Value Based Leadership and Spirituality in the Workplace

Organizational leadership and management practices have had to develop and adapt to these hyper expansive times and have subsequently started viewing and managing people in a more integrated and holistic way, in an attempt to achieve ever diminishing competitive advantage. It is through this very much necessitated management “mind-shift” that values and spirituality have become salient topics in boardrooms and academic research the like; specially in how these topics relate to leadership theory and practice.

This is because it is known that organizational leaders have the responsibility to drive this needed change through organizational learning and the manipulation of human resources towards increasingly complex organizational goals (Fry, 2003). This paper subsequently attempts to delineate these complex terms, and explain how they link not only to each other, but to wider leadership/management theory and practice, in an attempt to show the worth of value-based leadership and spirituality in achieving competitive advantage in the modern business environment.

The role of the leader in defining values that will be congruent with those of followers as well as specific practical leadership guidelines are also discussed. A local company is also used as a case study, showing the merit of a powerful integration of values, spirituality and leadership. 2. DEFINITIONS As is mentioned above, the most important part of this paper is to clarify the terms “value-based leadership” and “workplace spirituality” in component form.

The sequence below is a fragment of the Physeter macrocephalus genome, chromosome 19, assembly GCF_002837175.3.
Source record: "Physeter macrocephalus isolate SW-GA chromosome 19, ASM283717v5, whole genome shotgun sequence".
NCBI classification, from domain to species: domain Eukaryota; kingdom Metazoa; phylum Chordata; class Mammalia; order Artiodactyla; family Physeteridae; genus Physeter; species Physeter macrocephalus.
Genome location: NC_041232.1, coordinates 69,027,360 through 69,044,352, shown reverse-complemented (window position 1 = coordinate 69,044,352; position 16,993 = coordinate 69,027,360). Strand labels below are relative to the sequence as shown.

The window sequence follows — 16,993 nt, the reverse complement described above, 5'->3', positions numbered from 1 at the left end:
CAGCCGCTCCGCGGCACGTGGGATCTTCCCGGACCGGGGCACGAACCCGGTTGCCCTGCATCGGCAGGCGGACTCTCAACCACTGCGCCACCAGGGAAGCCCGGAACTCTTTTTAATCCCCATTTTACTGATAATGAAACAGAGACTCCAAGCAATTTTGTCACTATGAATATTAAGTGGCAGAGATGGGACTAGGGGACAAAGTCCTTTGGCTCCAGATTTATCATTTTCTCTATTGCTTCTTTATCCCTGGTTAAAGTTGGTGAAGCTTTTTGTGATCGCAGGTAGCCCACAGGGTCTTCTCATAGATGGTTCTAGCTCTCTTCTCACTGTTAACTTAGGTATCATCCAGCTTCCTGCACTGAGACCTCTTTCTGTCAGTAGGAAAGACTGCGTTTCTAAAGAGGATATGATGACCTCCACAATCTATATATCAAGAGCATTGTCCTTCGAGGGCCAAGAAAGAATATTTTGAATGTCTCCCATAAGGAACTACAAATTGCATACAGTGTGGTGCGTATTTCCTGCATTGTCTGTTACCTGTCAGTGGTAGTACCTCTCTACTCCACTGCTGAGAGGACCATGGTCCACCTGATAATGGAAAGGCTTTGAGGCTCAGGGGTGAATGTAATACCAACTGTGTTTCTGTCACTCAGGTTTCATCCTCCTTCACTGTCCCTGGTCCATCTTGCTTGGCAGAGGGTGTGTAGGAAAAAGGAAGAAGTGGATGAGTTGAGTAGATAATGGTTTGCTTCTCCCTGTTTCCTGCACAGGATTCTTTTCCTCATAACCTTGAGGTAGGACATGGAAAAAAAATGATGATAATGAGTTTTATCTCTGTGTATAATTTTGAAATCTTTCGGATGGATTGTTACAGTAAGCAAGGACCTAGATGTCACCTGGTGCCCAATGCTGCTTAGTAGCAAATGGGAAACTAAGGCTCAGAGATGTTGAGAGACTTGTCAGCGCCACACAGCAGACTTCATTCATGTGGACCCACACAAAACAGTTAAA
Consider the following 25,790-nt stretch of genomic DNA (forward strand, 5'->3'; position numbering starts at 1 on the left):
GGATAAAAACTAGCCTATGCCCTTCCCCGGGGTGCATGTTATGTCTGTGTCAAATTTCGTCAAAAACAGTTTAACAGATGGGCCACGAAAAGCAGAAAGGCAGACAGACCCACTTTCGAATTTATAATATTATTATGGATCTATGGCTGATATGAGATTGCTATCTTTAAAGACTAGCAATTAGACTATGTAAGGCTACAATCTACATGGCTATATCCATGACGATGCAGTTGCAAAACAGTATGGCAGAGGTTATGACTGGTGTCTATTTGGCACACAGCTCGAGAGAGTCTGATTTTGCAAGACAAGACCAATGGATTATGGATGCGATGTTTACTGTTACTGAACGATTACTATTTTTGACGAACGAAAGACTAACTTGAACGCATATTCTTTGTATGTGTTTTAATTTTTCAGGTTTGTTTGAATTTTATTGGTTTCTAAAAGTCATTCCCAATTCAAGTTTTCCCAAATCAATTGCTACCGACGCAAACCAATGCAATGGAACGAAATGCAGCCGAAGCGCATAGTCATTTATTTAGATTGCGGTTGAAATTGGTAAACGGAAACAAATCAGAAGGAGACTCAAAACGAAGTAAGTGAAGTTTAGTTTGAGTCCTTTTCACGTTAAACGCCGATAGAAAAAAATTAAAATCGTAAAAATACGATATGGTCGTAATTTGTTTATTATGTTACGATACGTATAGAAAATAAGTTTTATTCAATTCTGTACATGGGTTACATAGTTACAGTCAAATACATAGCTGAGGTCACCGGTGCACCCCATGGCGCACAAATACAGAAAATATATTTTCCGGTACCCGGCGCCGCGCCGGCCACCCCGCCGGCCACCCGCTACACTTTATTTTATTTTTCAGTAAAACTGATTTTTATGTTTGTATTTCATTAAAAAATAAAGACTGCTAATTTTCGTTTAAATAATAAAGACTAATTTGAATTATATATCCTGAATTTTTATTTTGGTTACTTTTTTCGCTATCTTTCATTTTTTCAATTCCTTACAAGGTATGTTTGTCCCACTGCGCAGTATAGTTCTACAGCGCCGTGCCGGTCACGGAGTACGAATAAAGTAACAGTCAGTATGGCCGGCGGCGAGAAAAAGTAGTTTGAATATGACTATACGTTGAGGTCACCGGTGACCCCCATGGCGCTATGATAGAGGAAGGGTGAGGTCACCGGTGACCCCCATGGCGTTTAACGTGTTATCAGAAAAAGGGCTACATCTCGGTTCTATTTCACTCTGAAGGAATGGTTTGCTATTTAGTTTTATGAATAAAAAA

It is of utmost importance that the reader achieves conceptual clarity regarding the intricacies of, and linkages between the terms, in order to understand the value f these concepts in organizational leadership. 2. 1 Leadership It is first important to understand what leadership entails, in order to understand its importance in the organizational context, as well as the leaders role in the value-based and spirituality theories. The fundamental definition off leader is someone who has to take charge, and influence people towards a specific goal or some form of action or change.

This means that the leader will have to be able to exert power over followers in overt and covert ways, which in turn requires an understanding of the motivation(s) of his/her followers (Fry 2003; Precipitately, 2000; Yuk, 2010). This paper naturally argues that this also includes an understanding of spirituality and values, due to its deterministic relationship with follower behavior, as described below. 2. 2 Values Values are the essence of who we are as human beings.

They influence every decision we make; even to point of how we choose to make our decisions (Rue, 2001 Values can be defined as “enduring prescriptive or proscriptive beliefs that a specific mode of conduct (instrumental value) or end state of existence (terminal value) is preferred to another mode of conduct or end state” which subsequently “serve as guiding principles in the life of a person r other social entity’ (Matron, Ball-Reach ; Lodges; and Schwartz, as cited in Precipitately, 2000, p. 144).